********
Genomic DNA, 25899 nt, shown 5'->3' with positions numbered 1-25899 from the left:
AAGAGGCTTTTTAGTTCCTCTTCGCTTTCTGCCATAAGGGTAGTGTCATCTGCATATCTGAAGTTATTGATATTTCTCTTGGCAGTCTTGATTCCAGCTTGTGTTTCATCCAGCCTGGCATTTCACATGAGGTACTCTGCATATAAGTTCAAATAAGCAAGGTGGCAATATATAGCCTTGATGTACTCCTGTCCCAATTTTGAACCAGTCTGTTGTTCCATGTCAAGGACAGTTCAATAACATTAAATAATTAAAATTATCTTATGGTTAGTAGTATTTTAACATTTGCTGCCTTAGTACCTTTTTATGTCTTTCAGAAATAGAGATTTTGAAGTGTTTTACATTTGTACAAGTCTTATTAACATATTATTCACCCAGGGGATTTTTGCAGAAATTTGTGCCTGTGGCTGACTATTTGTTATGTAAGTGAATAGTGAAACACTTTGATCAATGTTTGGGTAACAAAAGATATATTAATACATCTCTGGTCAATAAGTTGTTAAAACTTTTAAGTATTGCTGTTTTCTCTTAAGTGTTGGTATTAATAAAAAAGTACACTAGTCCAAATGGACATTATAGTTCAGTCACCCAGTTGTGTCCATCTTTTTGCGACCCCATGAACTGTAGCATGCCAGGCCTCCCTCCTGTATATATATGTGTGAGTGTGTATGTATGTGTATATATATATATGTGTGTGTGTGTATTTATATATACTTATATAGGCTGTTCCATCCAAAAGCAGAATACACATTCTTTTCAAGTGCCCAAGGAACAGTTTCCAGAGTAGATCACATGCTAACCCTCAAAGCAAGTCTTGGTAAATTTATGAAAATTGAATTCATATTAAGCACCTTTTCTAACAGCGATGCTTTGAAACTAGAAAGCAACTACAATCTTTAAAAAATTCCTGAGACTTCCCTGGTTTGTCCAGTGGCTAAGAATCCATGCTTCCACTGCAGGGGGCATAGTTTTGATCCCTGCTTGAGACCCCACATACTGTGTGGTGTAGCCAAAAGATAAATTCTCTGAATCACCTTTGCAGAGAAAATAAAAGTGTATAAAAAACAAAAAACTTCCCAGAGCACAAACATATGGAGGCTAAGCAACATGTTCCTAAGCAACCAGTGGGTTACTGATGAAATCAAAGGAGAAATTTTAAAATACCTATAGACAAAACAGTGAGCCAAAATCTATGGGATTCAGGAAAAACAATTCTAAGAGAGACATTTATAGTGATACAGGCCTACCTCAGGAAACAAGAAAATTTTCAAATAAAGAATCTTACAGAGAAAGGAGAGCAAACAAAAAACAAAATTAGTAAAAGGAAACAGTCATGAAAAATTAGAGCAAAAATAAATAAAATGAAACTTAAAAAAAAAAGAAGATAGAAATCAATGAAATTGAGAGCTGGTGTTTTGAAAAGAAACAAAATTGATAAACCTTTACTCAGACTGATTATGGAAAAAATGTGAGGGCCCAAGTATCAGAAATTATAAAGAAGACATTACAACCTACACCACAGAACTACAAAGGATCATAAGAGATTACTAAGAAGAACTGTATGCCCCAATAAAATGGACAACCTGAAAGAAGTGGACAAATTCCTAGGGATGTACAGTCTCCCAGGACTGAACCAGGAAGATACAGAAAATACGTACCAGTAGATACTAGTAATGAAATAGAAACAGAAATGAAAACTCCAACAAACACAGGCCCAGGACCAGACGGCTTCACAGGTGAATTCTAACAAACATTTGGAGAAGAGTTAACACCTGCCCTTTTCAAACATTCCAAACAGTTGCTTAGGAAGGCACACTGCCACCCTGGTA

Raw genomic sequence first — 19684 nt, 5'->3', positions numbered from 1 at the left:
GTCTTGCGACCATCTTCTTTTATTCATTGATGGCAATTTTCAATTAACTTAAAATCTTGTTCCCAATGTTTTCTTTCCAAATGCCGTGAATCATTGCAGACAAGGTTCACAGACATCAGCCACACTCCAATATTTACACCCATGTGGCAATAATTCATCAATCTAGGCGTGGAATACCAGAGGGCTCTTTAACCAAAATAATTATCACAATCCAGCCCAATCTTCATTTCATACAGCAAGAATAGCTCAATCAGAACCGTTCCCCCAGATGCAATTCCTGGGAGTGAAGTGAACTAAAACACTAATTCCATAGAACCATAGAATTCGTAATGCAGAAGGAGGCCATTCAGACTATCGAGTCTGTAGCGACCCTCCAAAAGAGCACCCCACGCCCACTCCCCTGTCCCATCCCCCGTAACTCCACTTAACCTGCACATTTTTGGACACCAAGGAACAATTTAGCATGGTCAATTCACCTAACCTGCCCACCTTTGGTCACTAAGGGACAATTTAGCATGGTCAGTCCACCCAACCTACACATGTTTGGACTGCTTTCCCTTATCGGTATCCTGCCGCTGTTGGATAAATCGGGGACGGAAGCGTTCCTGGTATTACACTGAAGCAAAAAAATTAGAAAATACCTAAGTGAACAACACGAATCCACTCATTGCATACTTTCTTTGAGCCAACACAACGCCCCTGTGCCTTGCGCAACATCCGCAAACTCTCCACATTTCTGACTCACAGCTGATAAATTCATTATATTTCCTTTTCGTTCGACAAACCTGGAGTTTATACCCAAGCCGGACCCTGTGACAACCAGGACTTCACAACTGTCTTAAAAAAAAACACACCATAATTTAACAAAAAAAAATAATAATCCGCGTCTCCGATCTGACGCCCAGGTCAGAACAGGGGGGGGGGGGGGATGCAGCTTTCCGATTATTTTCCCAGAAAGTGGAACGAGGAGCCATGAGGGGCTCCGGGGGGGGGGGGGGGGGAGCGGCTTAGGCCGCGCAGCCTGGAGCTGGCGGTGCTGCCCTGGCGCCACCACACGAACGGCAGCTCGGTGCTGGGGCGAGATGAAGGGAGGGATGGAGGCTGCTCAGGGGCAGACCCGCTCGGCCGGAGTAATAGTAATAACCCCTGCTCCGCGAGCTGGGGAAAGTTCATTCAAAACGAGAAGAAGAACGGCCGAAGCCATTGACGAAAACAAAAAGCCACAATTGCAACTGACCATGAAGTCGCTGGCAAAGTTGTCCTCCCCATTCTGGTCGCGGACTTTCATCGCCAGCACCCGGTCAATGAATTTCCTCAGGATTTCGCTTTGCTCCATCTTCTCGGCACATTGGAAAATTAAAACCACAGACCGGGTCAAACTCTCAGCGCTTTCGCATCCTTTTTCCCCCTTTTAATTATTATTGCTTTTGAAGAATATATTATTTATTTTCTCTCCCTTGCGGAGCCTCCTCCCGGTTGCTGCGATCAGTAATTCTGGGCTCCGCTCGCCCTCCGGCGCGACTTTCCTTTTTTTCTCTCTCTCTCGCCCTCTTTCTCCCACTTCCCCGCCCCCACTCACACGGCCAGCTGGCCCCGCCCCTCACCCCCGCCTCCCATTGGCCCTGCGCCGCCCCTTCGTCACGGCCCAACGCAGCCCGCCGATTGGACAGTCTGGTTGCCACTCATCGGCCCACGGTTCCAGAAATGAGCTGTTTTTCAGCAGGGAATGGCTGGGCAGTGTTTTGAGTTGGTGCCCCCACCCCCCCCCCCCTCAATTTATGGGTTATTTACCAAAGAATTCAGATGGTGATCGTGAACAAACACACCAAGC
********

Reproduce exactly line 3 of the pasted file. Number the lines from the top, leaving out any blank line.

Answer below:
Raw genomic sequence first — 19684 nt, 5'->3', positions numbered from 1 at the left: